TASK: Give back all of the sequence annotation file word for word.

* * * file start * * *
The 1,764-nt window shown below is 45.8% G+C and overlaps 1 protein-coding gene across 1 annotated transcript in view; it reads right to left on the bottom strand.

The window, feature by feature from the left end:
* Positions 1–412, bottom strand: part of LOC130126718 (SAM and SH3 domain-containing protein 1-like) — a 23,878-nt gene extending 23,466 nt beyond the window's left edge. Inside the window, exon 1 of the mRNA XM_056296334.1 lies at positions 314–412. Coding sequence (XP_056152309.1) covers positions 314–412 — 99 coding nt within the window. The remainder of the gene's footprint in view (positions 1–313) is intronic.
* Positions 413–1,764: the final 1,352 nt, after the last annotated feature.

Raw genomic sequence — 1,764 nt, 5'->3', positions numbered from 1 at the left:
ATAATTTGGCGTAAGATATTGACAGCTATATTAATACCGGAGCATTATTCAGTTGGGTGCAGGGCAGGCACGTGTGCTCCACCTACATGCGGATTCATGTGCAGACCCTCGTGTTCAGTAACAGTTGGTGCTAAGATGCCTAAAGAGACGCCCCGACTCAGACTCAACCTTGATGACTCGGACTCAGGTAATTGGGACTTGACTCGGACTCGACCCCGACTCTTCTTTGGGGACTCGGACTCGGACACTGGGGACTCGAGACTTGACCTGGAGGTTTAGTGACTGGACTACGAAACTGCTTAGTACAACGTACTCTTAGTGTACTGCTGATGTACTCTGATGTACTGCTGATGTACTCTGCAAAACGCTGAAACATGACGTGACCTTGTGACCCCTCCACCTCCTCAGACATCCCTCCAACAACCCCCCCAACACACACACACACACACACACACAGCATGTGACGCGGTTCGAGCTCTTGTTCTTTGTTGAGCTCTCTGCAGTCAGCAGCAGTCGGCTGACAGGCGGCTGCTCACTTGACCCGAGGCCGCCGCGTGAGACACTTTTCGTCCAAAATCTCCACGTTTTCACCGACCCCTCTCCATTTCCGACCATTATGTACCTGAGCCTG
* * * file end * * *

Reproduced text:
The 1,764-nt window shown below is 45.8% G+C and overlaps 1 protein-coding gene across 1 annotated transcript in view; it reads right to left on the bottom strand.

The window, feature by feature from the left end:
* Positions 1–412, bottom strand: part of LOC130126718 (SAM and SH3 domain-containing protein 1-like) — a 23,878-nt gene extending 23,466 nt beyond the window's left edge. Inside the window, exon 1 of the mRNA XM_056296334.1 lies at positions 314–412. Coding sequence (XP_056152309.1) covers positions 314–412 — 99 coding nt within the window. The remainder of the gene's footprint in view (positions 1–313) is intronic.
* Positions 413–1,764: the final 1,352 nt, after the last annotated feature.

Raw genomic sequence — 1,764 nt, 5'->3', positions numbered from 1 at the left:
ATAATTTGGCGTAAGATATTGACAGCTATATTAATACCGGAGCATTATTCAGTTGGGTGCAGGGCAGGCACGTGTGCTCCACCTACATGCGGATTCATGTGCAGACCCTCGTGTTCAGTAACAGTTGGTGCTAAGATGCCTAAAGAGACGCCCCGACTCAGACTCAACCTTGATGACTCGGACTCAGGTAATTGGGACTTGACTCGGACTCGACCCCGACTCTTCTTTGGGGACTCGGACTCGGACACTGGGGACTCGAGACTTGACCTGGAGGTTTAGTGACTGGACTACGAAACTGCTTAGTACAACGTACTCTTAGTGTACTGCTGATGTACTCTGATGTACTGCTGATGTACTCTGCAAAACGCTGAAACATGACGTGACCTTGTGACCCCTCCACCTCCTCAGACATCCCTCCAACAACCCCCCCAACACACACACACACACACACACACAGCATGTGACGCGGTTCGAGCTCTTGTTCTTTGTTGAGCTCTCTGCAGTCAGCAGCAGTCGGCTGACAGGCGGCTGCTCACTTGACCCGAGGCCGCCGCGTGAGACACTTTTCGTCCAAAATCTCCACGTTTTCACCGACCCCTCTCCATTTCCGACCATTATGTACCTGAGCCTG